To Vaccinate or Not: A Vet's Perspective


Some holistic veterinarians think all vaccinations are actually harmful and destructive (and ignore the fact that diseases such as smallpox and polio are almost non-existent today due solely to the use of vaccines to protect the population from the diseases). My personal belief is that we may not need to vaccinate dogs and cats yearly for a number of diseases.


Conversely, if the goal is protective levels of immunity, maybe we should vaccinate more often than once a year for some others (such as Kennel Cough).


But since I have no way to know which individual dogs/cats do need protection and what individuals do not need additional vaccination, I must take a stand for vaccinating to provide my patient (with the owners' informed consent, of course) with the best level of protection I have available.


And that is just to vaccinate. Through 38 years of managing pet diseases and seeing tens of thousands of patients live well into their teens that have had numerous vaccines almost yearly throughout their entire lives, I am not convinced by experience that vaccinating has a destructive effect on the overwhelming majority of animals.


I am, however, convinced that vaccinating has saved uncountable lives from the ravages of parvovirus and distemper... not to mention potential rabies cases. If a animal has an allergic reaction to a vaccine then obviously, a different approach is needed than to repeat that vaccine.


If I see a very old pet that has very little exposure potential to contagious diseases and that has been vaccinated numerous time throughout its life, I intellectually and experientially have less inclination to revaccinate that animal yearly. But I must assume it has some level of immunity because I have no way of really knowing.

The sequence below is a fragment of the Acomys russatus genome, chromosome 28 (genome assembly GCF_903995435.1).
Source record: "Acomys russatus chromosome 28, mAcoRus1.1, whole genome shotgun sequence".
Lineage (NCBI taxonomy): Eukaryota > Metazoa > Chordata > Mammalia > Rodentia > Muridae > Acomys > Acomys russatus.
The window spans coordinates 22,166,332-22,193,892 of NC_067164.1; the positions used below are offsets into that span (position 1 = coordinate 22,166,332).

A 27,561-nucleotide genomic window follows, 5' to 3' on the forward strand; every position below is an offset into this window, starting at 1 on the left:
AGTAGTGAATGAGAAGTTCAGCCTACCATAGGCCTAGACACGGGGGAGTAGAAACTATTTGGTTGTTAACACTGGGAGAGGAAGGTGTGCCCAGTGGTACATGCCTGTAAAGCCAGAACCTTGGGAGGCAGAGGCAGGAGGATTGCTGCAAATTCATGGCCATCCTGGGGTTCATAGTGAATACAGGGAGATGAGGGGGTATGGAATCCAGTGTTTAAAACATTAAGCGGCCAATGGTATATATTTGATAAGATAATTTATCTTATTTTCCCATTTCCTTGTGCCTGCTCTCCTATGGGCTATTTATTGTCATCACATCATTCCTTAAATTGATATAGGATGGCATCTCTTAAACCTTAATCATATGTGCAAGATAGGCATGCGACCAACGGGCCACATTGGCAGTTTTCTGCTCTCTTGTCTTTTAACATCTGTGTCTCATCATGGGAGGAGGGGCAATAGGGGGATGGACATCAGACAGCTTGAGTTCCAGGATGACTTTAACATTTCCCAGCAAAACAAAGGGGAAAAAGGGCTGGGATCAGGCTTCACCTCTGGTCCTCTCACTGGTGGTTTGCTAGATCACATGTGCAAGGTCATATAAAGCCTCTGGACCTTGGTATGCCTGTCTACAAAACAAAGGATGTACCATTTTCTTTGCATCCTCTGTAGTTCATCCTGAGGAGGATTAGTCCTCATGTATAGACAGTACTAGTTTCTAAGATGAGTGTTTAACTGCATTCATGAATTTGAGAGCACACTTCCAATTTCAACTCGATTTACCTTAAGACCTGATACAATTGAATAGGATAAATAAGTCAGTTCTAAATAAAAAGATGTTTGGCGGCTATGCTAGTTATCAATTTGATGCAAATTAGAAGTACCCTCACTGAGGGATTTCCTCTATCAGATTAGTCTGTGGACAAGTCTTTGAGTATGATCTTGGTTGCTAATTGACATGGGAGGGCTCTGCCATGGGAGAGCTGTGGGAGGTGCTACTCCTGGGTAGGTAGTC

In addition, older pets are known to have less potential to contract parvovirus and distemper. The rabies topic needs to be treated very carefully because any warm blooded animal of any age or health status has potential to contract rabies if exposed. Not to be forgotten, unlike some other animal diseases, rabies is nearly always fatal in humans. This is why nearly every state requires dogs get their rabies vaccine, but the law varies on how often to give dogs rabies shots. According to the ASPCA, some states require dogs get their shot every year, while other states require dogs to get their rabies shot every three years.


The response above is my personal opinion, based upon 32 years of small animal practice and seven years of college study. My personal, experience-driven practice protocols may be different from another veterinarian's.


So the bottom line for per caretakers is this: In arriving at a decision about vaccinating your dog or cat, get the facts about vaccinations, listen to your veterinarian, then get a few other opinions from other veterinarians. (Remember that any individual could have an adverse reaction to a vaccine. If that does happen, of course it might be risky to revaccinate for that disease and it may be best not to vaccinate for that disease in the future.)


If someone tells you that vaccines cause disease or weaken an animal's immune capabilities, ask to see the data that proves that position. Then you make the call. You are the final authority regarding your pet's health care.


Once you feel you are comfortable with your assessment of the vaccine topic, no one should pressure you into doing something different.